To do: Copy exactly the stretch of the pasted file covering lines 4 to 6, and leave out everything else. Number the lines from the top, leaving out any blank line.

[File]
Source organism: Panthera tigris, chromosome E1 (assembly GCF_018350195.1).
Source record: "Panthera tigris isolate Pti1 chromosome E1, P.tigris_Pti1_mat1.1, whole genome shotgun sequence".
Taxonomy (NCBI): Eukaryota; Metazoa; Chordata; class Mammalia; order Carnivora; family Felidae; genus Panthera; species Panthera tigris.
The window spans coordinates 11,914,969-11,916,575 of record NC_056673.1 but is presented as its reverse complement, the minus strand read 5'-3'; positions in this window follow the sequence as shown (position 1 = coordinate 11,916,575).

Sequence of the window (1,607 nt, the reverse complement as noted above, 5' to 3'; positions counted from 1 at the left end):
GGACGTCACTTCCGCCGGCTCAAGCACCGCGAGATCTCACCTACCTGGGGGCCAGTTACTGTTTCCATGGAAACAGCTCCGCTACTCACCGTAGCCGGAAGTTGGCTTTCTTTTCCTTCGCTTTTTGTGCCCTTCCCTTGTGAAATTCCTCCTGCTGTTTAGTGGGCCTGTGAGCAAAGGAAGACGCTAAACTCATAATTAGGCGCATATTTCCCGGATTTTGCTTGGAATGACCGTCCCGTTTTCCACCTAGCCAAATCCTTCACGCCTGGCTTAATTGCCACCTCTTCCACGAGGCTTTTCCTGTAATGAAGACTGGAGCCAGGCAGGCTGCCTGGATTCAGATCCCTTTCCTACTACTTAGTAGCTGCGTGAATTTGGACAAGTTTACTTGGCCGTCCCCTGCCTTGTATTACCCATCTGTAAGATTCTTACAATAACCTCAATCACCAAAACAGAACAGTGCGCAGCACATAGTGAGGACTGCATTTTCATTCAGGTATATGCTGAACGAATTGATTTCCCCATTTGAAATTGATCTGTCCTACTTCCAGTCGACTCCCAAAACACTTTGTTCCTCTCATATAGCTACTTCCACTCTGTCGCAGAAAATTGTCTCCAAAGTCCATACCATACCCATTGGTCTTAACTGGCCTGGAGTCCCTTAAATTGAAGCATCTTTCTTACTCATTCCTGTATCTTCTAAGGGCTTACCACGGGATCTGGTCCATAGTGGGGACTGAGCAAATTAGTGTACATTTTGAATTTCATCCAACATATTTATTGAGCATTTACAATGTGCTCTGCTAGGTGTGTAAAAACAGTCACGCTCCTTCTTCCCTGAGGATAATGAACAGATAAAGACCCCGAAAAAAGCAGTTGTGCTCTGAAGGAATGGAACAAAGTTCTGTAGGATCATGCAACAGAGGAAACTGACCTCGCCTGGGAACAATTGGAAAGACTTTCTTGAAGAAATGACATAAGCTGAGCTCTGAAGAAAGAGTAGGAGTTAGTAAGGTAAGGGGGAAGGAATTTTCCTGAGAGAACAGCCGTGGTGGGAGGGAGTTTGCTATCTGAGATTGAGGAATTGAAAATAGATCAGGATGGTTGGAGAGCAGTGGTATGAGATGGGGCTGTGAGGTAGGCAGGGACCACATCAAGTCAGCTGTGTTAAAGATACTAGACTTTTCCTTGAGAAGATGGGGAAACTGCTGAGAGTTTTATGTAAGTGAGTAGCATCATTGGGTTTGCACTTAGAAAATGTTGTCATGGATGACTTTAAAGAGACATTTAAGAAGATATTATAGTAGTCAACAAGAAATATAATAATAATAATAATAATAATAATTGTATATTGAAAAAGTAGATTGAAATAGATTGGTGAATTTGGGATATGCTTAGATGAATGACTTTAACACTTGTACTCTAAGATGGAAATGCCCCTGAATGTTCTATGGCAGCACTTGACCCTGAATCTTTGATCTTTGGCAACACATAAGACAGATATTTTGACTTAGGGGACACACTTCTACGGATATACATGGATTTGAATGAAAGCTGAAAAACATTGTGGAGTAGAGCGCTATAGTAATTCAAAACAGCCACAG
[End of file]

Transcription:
The window spans coordinates 11,914,969-11,916,575 of record NC_056673.1 but is presented as its reverse complement, the minus strand read 5'-3'; positions in this window follow the sequence as shown (position 1 = coordinate 11,916,575).

Sequence of the window (1,607 nt, the reverse complement as noted above, 5' to 3'; positions counted from 1 at the left end):
GGACGTCACTTCCGCCGGCTCAAGCACCGCGAGATCTCACCTACCTGGGGGCCAGTTACTGTTTCCATGGAAACAGCTCCGCTACTCACCGTAGCCGGAAGTTGGCTTTCTTTTCCTTCGCTTTTTGTGCCCTTCCCTTGTGAAATTCCTCCTGCTGTTTAGTGGGCCTGTGAGCAAAGGAAGACGCTAAACTCATAATTAGGCGCATATTTCCCGGATTTTGCTTGGAATGACCGTCCCGTTTTCCACCTAGCCAAATCCTTCACGCCTGGCTTAATTGCCACCTCTTCCACGAGGCTTTTCCTGTAATGAAGACTGGAGCCAGGCAGGCTGCCTGGATTCAGATCCCTTTCCTACTACTTAGTAGCTGCGTGAATTTGGACAAGTTTACTTGGCCGTCCCCTGCCTTGTATTACCCATCTGTAAGATTCTTACAATAACCTCAATCACCAAAACAGAACAGTGCGCAGCACATAGTGAGGACTGCATTTTCATTCAGGTATATGCTGAACGAATTGATTTCCCCATTTGAAATTGATCTGTCCTACTTCCAGTCGACTCCCAAAACACTTTGTTCCTCTCATATAGCTACTTCCACTCTGTCGCAGAAAATTGTCTCCAAAGTCCATACCATACCCATTGGTCTTAACTGGCCTGGAGTCCCTTAAATTGAAGCATCTTTCTTACTCATTCCTGTATCTTCTAAGGGCTTACCACGGGATCTGGTCCATAGTGGGGACTGAGCAAATTAGTGTACATTTTGAATTTCATCCAACATATTTATTGAGCATTTACAATGTGCTCTGCTAGGTGTGTAAAAACAGTCACGCTCCTTCTTCCCTGAGGATAATGAACAGATAAAGACCCCGAAAAAAGCAGTTGTGCTCTGAAGGAATGGAACAAAGTTCTGTAGGATCATGCAACAGAGGAAACTGACCTCGCCTGGGAACAATTGGAAAGACTTTCTTGAAGAAATGACATAAGCTGAGCTCTGAAGAAAGAGTAGGAGTTAGTAAGGTAAGGGGGAAGGAATTTTCCTGAGAGAACAGCCGTGGTGGGAGGGAGTTTGCTATCTGAGATTGAGGAATTGAAAATAGATCAGGATGGTTGGAGAGCAGTGGTATGAGATGGGGCTGTGAGGTAGGCAGGGACCACATCAAGTCAGCTGTGTTAAAGATACTAGACTTTTCCTTGAGAAGATGGGGAAACTGCTGAGAGTTTTATGTAAGTGAGTAGCATCATTGGGTTTGCACTTAGAAAATGTTGTCATGGATGACTTTAAAGAGACATTTAAGAAGATATTATAGTAGTCAACAAGAAATATAATAATAATAATAATAATAATAATTGTATATTGAAAAAGTAGATTGAAATAGATTGGTGAATTTGGGATATGCTTAGATGAATGACTTTAACACTTGTACTCTAAGATGGAAATGCCCCTGAATGTTCTATGGCAGCACTTGACCCTGAATCTTTGATCTTTGGCAACACATAAGACAGATATTTTGACTTAGGGGACACACTTCTACGGATATACATGGATTTGAATGAAAGCTGAAAAACATTGTGGAGTAGAGCGCTATAGTAATTCAAAACAGCCACAG